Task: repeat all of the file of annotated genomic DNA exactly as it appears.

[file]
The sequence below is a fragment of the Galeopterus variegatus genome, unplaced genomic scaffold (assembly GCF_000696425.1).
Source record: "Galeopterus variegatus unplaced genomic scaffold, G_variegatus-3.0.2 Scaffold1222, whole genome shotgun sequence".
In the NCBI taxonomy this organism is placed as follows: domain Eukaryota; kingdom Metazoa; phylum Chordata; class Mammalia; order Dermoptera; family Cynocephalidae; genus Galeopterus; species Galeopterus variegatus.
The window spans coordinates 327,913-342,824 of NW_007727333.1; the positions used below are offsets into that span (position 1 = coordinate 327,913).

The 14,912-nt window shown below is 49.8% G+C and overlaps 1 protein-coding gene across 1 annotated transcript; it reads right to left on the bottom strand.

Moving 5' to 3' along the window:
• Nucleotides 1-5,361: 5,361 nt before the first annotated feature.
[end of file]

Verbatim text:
The sequence below is a fragment of the Galeopterus variegatus genome, unplaced genomic scaffold (assembly GCF_000696425.1).
Source record: "Galeopterus variegatus unplaced genomic scaffold, G_variegatus-3.0.2 Scaffold1222, whole genome shotgun sequence".
In the NCBI taxonomy this organism is placed as follows: domain Eukaryota; kingdom Metazoa; phylum Chordata; class Mammalia; order Dermoptera; family Cynocephalidae; genus Galeopterus; species Galeopterus variegatus.
The window spans coordinates 327,913-342,824 of NW_007727333.1; the positions used below are offsets into that span (position 1 = coordinate 327,913).

The 14,912-nt window shown below is 49.8% G+C and overlaps 1 protein-coding gene across 1 annotated transcript; it reads right to left on the bottom strand.

Moving 5' to 3' along the window:
• Nucleotides 1-5,361: 5,361 nt before the first annotated feature.